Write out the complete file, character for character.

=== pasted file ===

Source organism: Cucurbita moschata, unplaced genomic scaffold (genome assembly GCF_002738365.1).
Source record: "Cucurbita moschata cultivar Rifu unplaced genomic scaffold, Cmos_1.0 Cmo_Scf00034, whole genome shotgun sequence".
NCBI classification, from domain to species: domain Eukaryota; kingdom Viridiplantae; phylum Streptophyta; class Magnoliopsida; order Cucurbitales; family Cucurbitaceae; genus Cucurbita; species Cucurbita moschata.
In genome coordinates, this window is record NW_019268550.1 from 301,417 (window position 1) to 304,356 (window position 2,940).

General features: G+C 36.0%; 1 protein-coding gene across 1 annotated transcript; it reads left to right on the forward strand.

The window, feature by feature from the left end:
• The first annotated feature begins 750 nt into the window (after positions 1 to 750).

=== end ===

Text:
Source organism: Cucurbita moschata, unplaced genomic scaffold (genome assembly GCF_002738365.1).
Source record: "Cucurbita moschata cultivar Rifu unplaced genomic scaffold, Cmos_1.0 Cmo_Scf00034, whole genome shotgun sequence".
NCBI classification, from domain to species: domain Eukaryota; kingdom Viridiplantae; phylum Streptophyta; class Magnoliopsida; order Cucurbitales; family Cucurbitaceae; genus Cucurbita; species Cucurbita moschata.
In genome coordinates, this window is record NW_019268550.1 from 301,417 (window position 1) to 304,356 (window position 2,940).

General features: G+C 36.0%; 1 protein-coding gene across 1 annotated transcript; it reads left to right on the forward strand.

The window, feature by feature from the left end:
• The first annotated feature begins 750 nt into the window (after positions 1 to 750).